Posttranslational protein modifications are known to be extensively involved in the cancer process, and a growing number of studies have revealed that the ubiquitin-like modifier FAT10 is directly involved in cancer development. FAT10 was found to be highly upregulated in various cancer types, such as glioma, hepatocellular carcinoma, breast cancer and gastrointestinal cancer. Protein FAT10ylation and interactions with FAT10 lead to the functional change of proteins, including proteasomal degradation, subcellular delocalization and stabilization, eventually having significant effects on cancer cell proliferation, invasion, metastasis and even tumorigenesis. In this review, we summarize the current knowledge on FAT10 and discuss its biological functions in the cancer process, as well as potential therapy strategies based on the FAT10 pathway.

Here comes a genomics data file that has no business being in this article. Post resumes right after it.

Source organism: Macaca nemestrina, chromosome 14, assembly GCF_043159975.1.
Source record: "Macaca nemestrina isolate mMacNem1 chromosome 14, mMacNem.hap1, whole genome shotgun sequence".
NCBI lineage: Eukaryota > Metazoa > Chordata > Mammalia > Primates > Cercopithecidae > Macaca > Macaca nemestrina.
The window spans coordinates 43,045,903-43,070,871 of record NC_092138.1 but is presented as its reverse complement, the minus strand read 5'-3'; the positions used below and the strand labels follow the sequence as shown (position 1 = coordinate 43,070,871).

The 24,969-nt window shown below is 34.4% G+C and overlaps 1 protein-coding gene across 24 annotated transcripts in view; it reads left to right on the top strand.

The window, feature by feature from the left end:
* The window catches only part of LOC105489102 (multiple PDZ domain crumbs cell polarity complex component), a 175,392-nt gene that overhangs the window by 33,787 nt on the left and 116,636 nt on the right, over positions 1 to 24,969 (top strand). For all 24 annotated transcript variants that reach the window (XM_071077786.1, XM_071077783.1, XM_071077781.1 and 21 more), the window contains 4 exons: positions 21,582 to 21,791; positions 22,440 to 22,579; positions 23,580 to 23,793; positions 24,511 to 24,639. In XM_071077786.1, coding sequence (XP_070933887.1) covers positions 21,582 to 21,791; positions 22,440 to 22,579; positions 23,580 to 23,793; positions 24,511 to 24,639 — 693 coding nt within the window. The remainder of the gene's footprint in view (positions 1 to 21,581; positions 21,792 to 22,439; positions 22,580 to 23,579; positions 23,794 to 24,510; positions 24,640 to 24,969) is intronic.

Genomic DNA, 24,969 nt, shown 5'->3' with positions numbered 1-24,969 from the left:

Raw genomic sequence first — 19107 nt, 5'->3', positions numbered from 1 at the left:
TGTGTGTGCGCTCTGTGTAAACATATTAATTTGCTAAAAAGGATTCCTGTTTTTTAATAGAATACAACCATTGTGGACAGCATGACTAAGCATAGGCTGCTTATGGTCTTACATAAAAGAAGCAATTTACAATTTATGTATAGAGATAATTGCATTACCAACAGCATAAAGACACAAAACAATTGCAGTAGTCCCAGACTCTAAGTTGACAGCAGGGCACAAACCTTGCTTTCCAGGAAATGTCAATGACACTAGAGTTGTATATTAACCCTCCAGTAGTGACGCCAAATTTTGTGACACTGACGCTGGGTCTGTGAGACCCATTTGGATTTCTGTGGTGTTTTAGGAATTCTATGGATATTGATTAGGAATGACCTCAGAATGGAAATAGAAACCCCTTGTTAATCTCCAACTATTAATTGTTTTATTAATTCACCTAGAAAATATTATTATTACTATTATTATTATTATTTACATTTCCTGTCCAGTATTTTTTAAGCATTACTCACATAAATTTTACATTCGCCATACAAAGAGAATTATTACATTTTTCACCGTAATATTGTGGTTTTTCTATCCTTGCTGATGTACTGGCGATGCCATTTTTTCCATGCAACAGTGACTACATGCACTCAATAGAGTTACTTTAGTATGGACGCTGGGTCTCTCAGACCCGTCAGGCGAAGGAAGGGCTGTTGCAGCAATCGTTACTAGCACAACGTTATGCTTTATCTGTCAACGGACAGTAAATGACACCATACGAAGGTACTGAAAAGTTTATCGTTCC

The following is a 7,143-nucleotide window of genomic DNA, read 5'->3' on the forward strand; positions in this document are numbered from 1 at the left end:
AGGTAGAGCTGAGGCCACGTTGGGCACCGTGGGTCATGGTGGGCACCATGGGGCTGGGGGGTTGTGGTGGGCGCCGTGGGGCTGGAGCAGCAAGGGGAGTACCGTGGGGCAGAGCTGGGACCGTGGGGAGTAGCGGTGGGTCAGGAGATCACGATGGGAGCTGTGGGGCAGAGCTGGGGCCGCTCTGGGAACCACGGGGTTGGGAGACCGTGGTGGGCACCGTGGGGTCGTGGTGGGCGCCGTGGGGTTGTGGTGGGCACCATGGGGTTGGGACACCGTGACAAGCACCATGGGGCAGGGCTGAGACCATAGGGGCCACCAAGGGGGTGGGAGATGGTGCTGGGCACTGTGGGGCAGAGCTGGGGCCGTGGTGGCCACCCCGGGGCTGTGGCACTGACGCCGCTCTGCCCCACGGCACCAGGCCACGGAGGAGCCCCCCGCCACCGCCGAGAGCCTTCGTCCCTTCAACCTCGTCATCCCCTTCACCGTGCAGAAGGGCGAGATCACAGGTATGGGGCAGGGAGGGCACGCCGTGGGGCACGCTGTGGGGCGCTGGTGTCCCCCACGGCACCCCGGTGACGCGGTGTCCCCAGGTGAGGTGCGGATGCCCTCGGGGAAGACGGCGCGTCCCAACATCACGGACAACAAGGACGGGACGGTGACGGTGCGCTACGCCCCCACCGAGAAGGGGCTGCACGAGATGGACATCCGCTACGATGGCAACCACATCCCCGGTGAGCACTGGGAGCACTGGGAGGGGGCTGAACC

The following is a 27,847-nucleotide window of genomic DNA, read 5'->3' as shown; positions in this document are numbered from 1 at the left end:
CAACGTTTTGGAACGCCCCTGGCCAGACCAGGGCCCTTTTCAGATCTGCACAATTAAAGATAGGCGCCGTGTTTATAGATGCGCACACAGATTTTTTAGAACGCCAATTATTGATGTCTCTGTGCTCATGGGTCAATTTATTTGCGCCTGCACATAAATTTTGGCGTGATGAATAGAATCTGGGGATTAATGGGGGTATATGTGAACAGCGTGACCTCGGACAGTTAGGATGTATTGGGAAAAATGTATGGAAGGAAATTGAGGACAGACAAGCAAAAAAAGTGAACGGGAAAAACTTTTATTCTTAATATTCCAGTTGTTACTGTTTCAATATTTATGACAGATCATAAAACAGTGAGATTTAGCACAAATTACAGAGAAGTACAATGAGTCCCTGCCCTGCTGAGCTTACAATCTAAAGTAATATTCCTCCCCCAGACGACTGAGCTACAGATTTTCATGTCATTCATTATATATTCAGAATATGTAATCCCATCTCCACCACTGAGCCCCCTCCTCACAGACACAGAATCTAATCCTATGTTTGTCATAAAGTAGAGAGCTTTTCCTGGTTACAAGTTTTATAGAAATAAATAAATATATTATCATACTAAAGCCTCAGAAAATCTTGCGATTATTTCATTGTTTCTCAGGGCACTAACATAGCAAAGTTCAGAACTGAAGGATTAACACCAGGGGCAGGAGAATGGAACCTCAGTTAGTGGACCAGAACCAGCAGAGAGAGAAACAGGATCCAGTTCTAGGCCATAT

Keywords: FAT10, FAT10ylation, cancer, substrate, ubiquitin-like, post-translational modificatioFAT10, post-translational modification
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